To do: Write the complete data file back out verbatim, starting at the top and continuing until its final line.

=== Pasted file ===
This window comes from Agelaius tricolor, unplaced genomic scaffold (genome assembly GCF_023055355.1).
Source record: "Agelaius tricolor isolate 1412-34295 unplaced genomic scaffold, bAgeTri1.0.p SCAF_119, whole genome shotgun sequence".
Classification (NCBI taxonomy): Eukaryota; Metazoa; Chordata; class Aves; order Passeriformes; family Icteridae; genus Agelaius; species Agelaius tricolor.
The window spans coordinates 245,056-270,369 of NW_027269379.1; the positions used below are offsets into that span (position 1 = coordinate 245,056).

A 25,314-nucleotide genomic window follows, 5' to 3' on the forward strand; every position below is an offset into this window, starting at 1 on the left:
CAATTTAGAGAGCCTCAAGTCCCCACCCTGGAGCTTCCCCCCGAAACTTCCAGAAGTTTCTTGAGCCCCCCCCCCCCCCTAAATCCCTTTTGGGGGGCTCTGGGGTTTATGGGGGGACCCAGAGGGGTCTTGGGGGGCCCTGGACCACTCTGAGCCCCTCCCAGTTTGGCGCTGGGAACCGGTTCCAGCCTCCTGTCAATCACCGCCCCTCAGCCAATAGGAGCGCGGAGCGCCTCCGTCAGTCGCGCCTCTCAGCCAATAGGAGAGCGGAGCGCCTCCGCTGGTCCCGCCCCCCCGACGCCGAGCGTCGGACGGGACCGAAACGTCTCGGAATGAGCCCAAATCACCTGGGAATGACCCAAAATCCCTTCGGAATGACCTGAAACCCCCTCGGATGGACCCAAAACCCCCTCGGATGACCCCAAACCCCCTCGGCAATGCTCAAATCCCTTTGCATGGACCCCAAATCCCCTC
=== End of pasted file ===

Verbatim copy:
This window comes from Agelaius tricolor, unplaced genomic scaffold (genome assembly GCF_023055355.1).
Source record: "Agelaius tricolor isolate 1412-34295 unplaced genomic scaffold, bAgeTri1.0.p SCAF_119, whole genome shotgun sequence".
Classification (NCBI taxonomy): Eukaryota; Metazoa; Chordata; class Aves; order Passeriformes; family Icteridae; genus Agelaius; species Agelaius tricolor.
The window spans coordinates 245,056-270,369 of NW_027269379.1; the positions used below are offsets into that span (position 1 = coordinate 245,056).

A 25,314-nucleotide genomic window follows, 5' to 3' on the forward strand; every position below is an offset into this window, starting at 1 on the left:
CAATTTAGAGAGCCTCAAGTCCCCACCCTGGAGCTTCCCCCCGAAACTTCCAGAAGTTTCTTGAGCCCCCCCCCCCCCCTAAATCCCTTTTGGGGGGCTCTGGGGTTTATGGGGGGACCCAGAGGGGTCTTGGGGGGCCCTGGACCACTCTGAGCCCCTCCCAGTTTGGCGCTGGGAACCGGTTCCAGCCTCCTGTCAATCACCGCCCCTCAGCCAATAGGAGCGCGGAGCGCCTCCGTCAGTCGCGCCTCTCAGCCAATAGGAGAGCGGAGCGCCTCCGCTGGTCCCGCCCCCCCGACGCCGAGCGTCGGACGGGACCGAAACGTCTCGGAATGAGCCCAAATCACCTGGGAATGACCCAAAATCCCTTCGGAATGACCTGAAACCCCCTCGGATGGACCCAAAACCCCCTCGGATGACCCCAAACCCCCTCGGCAATGCTCAAATCCCTTTGCATGGACCCCAAATCCCCTC